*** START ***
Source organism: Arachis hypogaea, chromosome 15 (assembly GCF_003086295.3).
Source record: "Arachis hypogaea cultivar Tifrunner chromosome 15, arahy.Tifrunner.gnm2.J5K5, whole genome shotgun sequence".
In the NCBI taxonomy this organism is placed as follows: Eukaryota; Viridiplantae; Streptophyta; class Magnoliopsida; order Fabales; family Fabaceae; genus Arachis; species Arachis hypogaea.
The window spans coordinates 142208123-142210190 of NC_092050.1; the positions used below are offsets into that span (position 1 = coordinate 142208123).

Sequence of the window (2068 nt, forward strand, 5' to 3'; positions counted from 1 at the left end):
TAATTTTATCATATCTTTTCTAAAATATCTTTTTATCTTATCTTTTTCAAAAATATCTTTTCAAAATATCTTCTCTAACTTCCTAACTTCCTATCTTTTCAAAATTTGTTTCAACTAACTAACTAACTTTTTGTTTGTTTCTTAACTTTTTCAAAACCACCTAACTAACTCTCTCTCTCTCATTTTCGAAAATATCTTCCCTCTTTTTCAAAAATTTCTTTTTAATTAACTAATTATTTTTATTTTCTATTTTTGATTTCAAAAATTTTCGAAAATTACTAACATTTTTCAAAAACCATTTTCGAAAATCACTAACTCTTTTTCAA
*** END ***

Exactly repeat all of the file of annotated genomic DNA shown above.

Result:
Source organism: Arachis hypogaea, chromosome 15 (assembly GCF_003086295.3).
Source record: "Arachis hypogaea cultivar Tifrunner chromosome 15, arahy.Tifrunner.gnm2.J5K5, whole genome shotgun sequence".
In the NCBI taxonomy this organism is placed as follows: Eukaryota; Viridiplantae; Streptophyta; class Magnoliopsida; order Fabales; family Fabaceae; genus Arachis; species Arachis hypogaea.
The window spans coordinates 142208123-142210190 of NC_092050.1; the positions used below are offsets into that span (position 1 = coordinate 142208123).

Sequence of the window (2068 nt, forward strand, 5' to 3'; positions counted from 1 at the left end):
TAATTTTATCATATCTTTTCTAAAATATCTTTTTATCTTATCTTTTTCAAAAATATCTTTTCAAAATATCTTCTCTAACTTCCTAACTTCCTATCTTTTCAAAATTTGTTTCAACTAACTAACTAACTTTTTGTTTGTTTCTTAACTTTTTCAAAACCACCTAACTAACTCTCTCTCTCTCATTTTCGAAAATATCTTCCCTCTTTTTCAAAAATTTCTTTTTAATTAACTAATTATTTTTATTTTCTATTTTTGATTTCAAAAATTTTCGAAAATTACTAACATTTTTCAAAAACCATTTTCGAAAATCACTAACTCTTTTTCAA